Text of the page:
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Sacred Symbols

Endearing Icons of Hindu Art & Culture

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Sacred Symbols

Image Gallery of Hindu Symbols

Tripundra

Tripundra is a Saivite's great mark, three stripes of white vibhuti on the brow. This holy ash signifies purity and the burning away of anava, karma and maya. The bindu, or dot, at the third eye quickens spiritual insight. Aum. View Image

Nataraja

Nataraja is Siva as "King of Dance." Carved in stone or cast in bronze, His ananda tandava, the fierce ballet of bliss, dances the cosmos into and out of existence within the fiery arch of flames denoting consciousness. Aum. View Image

Mayil

Mayil, "peacock," is Lord Murugan's mount, swift and beautiful like Karttikeya Himself. The proud display of the dancing peacock symbolizes religion in full, unfolded glory. His shrill cry warns of approaching harm. Aum. View Image

Nandi

Nandi is Lord Siva's mount, or vahana. This huge white bull with a black tail, whose name means "joyful," disciplined animality kneeling at Siva's feet, is the ideal devotee, the pure joy and strength of Saiva Dharma. Aum. View Image

Bilva

Bilva is the bael tree. Its fruit, flowers and leaves are all sacred to Siva, liberation's summit. Planting Aegle marmelos trees around home or temple is sanctifying, as is worshiping a Linga with bilva leaves and water. Aum. View Image

Padma

Padma is the lotus flower, Nelumbo nucifera, perfection of beauty, associated with Deities and the chakras, especially the 1,000-petaled sahasrara. Rooted in the mud, its blossom is a promise of purity and unfoldment. Aum. View Image

Swastika

Swastika is the symbol of auspiciousness and good fortune -- literally, "It is well." The right-angled arms of this ancient sun-sign denote the indirect way that Divinity is apprehended: by intuition and not by intellect. Aum. View Image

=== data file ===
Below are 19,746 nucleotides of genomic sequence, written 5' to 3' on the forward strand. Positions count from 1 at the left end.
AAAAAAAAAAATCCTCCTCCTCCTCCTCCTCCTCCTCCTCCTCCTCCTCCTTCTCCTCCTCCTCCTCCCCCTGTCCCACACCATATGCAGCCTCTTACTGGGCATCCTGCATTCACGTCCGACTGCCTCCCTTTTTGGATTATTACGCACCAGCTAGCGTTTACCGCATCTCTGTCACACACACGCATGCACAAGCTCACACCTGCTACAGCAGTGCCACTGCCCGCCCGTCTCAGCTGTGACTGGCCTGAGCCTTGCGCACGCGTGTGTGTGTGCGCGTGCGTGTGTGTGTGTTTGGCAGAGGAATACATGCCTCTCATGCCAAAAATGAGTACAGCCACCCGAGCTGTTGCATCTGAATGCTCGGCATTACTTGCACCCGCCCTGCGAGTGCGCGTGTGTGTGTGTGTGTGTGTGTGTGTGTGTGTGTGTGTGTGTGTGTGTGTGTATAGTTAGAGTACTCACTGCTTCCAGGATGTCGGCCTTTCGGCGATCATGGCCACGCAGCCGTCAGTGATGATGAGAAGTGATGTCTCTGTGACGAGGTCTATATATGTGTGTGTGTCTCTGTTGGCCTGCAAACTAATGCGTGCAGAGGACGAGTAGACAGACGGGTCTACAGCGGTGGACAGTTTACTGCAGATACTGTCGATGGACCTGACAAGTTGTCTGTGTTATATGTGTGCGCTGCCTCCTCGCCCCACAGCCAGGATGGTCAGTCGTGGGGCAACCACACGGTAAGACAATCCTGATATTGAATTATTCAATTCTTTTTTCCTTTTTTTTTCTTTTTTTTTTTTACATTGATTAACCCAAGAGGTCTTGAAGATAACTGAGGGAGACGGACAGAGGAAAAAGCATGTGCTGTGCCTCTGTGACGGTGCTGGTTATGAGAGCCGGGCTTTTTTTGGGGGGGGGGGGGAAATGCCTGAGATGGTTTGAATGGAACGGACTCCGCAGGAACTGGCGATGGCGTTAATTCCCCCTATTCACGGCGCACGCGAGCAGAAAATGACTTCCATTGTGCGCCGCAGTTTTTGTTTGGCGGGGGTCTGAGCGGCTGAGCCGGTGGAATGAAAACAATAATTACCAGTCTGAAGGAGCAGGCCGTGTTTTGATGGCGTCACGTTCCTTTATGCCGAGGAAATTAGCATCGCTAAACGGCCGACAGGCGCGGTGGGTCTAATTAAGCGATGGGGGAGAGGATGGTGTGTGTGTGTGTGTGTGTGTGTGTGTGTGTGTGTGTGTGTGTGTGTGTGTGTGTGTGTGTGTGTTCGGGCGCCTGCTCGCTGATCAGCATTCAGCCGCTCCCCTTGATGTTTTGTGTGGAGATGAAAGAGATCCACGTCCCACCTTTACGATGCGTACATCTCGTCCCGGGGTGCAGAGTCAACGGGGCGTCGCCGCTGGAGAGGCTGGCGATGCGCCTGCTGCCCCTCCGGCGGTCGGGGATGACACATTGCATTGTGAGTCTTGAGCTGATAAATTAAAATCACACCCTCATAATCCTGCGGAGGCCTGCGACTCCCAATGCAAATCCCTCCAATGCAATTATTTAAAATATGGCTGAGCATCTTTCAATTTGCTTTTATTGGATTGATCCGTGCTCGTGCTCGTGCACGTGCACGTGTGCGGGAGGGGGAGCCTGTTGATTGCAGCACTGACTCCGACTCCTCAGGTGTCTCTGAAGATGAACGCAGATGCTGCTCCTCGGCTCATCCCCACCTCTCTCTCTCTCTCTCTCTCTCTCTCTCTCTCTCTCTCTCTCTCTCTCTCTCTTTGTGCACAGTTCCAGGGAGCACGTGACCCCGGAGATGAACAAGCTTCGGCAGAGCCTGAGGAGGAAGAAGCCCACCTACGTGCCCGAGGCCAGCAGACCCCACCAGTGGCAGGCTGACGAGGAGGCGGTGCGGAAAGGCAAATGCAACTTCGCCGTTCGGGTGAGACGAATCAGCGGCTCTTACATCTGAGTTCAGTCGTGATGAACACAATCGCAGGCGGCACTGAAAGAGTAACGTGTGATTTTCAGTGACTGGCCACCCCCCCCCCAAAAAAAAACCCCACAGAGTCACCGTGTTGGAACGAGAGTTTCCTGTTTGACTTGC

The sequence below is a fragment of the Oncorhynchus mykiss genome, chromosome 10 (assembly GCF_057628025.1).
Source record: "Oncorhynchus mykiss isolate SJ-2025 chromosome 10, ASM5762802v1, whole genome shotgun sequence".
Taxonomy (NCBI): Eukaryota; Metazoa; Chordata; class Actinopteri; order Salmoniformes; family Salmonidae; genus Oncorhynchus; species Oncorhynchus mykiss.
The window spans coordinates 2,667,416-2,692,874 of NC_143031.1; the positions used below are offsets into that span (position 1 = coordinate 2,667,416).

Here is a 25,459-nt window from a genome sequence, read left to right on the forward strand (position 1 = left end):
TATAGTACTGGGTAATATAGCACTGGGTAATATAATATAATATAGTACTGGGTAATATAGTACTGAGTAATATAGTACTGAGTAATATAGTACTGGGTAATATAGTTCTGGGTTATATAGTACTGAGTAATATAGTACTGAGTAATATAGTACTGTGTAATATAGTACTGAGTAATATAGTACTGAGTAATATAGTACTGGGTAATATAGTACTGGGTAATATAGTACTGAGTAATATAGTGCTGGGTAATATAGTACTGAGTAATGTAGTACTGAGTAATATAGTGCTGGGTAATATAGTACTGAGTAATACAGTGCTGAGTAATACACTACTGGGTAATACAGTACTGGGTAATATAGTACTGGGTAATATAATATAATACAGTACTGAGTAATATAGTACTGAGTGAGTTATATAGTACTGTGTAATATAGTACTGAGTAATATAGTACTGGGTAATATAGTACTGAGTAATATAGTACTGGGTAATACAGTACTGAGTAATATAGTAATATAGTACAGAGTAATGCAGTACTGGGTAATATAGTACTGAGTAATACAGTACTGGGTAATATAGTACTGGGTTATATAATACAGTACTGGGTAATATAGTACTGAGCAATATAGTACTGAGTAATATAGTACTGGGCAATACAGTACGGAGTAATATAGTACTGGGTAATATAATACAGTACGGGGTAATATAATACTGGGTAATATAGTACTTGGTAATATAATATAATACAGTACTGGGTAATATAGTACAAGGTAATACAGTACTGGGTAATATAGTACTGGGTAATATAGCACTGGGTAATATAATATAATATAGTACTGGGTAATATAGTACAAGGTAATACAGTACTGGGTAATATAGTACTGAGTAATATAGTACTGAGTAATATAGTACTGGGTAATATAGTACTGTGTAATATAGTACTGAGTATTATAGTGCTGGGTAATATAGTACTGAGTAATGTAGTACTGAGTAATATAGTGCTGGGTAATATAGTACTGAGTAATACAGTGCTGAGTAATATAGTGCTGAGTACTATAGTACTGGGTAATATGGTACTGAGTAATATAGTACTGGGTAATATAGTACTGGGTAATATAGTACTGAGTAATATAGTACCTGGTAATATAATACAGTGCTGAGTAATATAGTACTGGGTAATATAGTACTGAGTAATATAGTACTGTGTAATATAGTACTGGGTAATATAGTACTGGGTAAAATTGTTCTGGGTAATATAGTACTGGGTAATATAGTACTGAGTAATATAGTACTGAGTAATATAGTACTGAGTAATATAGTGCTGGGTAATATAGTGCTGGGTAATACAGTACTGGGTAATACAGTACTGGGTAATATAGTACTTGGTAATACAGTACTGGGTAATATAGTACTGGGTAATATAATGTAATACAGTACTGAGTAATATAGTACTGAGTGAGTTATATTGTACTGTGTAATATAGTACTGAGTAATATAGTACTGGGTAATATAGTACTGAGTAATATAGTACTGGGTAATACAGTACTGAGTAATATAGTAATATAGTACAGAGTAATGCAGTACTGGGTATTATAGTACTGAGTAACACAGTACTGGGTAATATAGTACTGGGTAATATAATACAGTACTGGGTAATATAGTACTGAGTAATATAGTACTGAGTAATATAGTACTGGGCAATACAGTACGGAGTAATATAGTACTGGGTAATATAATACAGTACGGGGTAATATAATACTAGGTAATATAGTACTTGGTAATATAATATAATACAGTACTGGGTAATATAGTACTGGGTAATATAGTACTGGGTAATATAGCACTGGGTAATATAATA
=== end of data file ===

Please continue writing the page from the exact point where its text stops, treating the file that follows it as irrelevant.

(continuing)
Mahakala

Mahakala, "Great Time," presides above creation's golden arch. Devouring instants and eons, with a ferocious face, He is Time beyond time, reminder of this world's transitoriness, that sin and suffering will pass. Aum. View Image

Ankusa

Ankusha, the goad held in Lord Ganesha's right hand, is used to remove obstacles from dharma's path. It is the force by which all wrongful things are repelled from us, the sharp prod which spurs the dullards onward. Aum. View Image

Anjali

Anjali, the gesture of two hands brought together near the heart, means to "honor or celebrate." It is our Hindu greeting, two joined as one, the bringing together of matter and spirit, the self meeting the Self in all. Aum. View Image

Go

Go, the cow, is a symbol of the earth, the nourisher, the ever-giving, undemanding provider. To the Hindu, all animals are sacred, and we acknowledge this reverence of life in our special affection for the gentle cow. Aum. View Image

More Symbols on the Next Page: Mankolam Design, 6-pointed Star, Mouse, Konrai Blossoms, Fire Altar, Bell, Gopuram, Kalasha, Kuttuvilakku, Kamadalu, Tiruvadi, Triangle…

Reproduced with permission from Himalayan Academy Publications. Parents and educators may visit minimela.com to purchase many of these resources at a very low cost, for distribution in your community and classes.

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